When sophomore journalism major Samantha Richcrick transferred to Temple from Pittsburgh’s Point Park University last fall, she couldn’t help but feel like just a number.
“It was a lot to get used to,” Richcrick said.
Like many of her peers, the thought of starting over at a new school excited Richcrick. But she wasn’t the only transfer student who found the transition to be a challenge.
Junior psychology major Matt Lavon came from Bucks County Community College, and even though his former school had prepped him for the transition, Lavon felt lost and confused, and had difficulty meeting other students.
“Everyone seemed to have their own clique and their own group of friends,” Lavon said. “I joined six clubs in the first few weeks, but couldn’t seem to meet anyone interested in talking with me.”
The Office of Orientation offered Lavon and the 2,700 other fall transfer students an online orientation to help familiarize them with campus, said Moira Stoddart, program director of orientation and new student programs.
“The program began for transfer students in ’06 in response to data collected from transfer students indicating a need to offer a more flexible program that will fit better with their school and work schedules,” Stoddart said.
Unlike a traditional orientation, which most freshmen attend, the online orientation only goes through an overview of Temple’s resources and programs.
Sophomore education major Tim Moore, a transfer student from Indiana University of Pennsylvania, said he would have preferred a more personal orientation.
“I didn’t like the idea of an online orientation,” Moore said. “I wanted to meet my fellow transfer students and see the new city firsthand.”
Though transfer students can attend an orientation with the freshman class, this option was only available upon request, according to the Office of Orientation.
“If I had known Temple would have allowed me to experience a regular orientation, I would have attended,” Moore said.
However, not all transfer students feel as though the online orientation is a negative tool.
“I thought the online orientation was great for me, because I had already been to Temple with friends and knew the ropes,” said junior English major Kim DeBellio.
Aside from orientation, some transfer students sensed miscommunication in attempting to find information geared toward transfer students.
After three years at Penn State University, senior history major Karlee Cornak ran into such problems when completing the online orientation.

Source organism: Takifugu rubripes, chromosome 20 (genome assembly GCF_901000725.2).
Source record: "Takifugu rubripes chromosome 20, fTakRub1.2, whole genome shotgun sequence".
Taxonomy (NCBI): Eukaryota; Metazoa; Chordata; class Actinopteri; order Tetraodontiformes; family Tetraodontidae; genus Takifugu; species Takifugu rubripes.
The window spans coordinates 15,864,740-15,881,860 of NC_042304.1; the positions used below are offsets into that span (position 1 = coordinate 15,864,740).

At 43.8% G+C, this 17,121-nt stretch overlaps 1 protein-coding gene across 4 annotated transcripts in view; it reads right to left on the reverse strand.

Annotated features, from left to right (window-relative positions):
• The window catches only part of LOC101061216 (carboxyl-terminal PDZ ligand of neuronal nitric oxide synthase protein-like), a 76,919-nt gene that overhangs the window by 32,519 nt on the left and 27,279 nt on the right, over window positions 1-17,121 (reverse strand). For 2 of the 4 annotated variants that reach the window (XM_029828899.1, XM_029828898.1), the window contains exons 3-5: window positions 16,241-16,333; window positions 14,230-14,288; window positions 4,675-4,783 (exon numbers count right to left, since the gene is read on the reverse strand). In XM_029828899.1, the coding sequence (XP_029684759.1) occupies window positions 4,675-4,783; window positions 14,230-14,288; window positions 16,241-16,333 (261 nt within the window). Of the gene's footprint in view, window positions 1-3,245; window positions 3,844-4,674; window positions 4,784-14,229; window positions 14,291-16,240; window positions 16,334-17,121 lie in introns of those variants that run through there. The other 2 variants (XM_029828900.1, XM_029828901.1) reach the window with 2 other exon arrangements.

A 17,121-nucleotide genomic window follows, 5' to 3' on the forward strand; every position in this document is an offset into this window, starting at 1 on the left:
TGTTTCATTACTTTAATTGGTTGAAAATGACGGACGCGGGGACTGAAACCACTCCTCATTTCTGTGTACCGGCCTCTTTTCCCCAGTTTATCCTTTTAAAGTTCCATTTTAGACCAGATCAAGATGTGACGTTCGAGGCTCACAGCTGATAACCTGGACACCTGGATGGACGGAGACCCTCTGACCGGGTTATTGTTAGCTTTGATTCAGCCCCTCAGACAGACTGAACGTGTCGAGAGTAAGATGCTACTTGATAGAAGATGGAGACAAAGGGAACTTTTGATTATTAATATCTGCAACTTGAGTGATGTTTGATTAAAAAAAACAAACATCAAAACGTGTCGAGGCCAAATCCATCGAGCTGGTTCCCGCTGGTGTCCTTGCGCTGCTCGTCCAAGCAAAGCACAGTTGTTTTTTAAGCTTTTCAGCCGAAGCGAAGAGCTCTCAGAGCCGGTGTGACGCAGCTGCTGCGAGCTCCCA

“Every time I talked to someone, I received different information,” Cornak said. “It’s not fair that transfer students like me are pushed aside and forgotten.”
Junior journalism major Tiffany Wilson transferred from Kent State University this fall, and shared some of her problems in adjusting.
“What Temple seems to forget is that we are new students, just like the freshman class, and we need just as much help adjusting to Temple and Philadelphia,” Wilson said.
Stoddart recommended that transfer students get involved and take their education into their own hands.
“We realize they have experience in higher education and Temple is new to them,” Stoddart said. “We want transfer students to discover as much as possible about the organizations, leadership programs, ways to volunteer, research opportunities and the myriad ways to emerge themselves on Temple’s campus.”
Dr. Thomas Ling, a psychologist from Bucks County, Pa., addressed the psychological problems that may potentially emerge when transferring colleges.
“Students are taken out of a familiar setting, and placed in an entirely new environment,” Ling said. “Unlike freshmen, transfer students have already gone through the emotional adjustment with their old school, and may be inclined to feel more out of place or bewildered when transferring schools.”
Ling advised transfer students that it takes time to settle in and find your place.
“If it takes you two semesters to adjust, it’s fine,” Ling said. “The best possibility for success is for students to find other clubs with similar interests.”
Some of the problems that transfer students go through are typical of freshmen, which can leave some transfer students with feelings of anxiety and hopelessness, Ling said.
“The experience is different from their previous school or university,” he said. “The safety net that was provided as a freshman is no longer available.”
Still, not all of the transfer students who come onto Temple’s campus experience a problem adjusting. Junior finance major Britnee Tinsley transferred from Adelphi University on Long Island last year, and her experience was a positive one.
“Even though I was very apprehensive about coming to Temple, I’m glad I transferred,” Tinsley said. “I met a great network of friends that showed me around this campus.”
Since the fall, changes have been made to the amount of support that is offered to incoming transfer students. Transfer students were welcomed to attend an on-campus transfer orientation Jan. 21. In addition, there is a plan for a transfer student seminar course in the future, Vordran said.
“Despite the problems I’ve experienced, I’m excited for the changes,” Cornak said. “In time I’ll be just like everyone else.”
Stacy Lipson can be reached at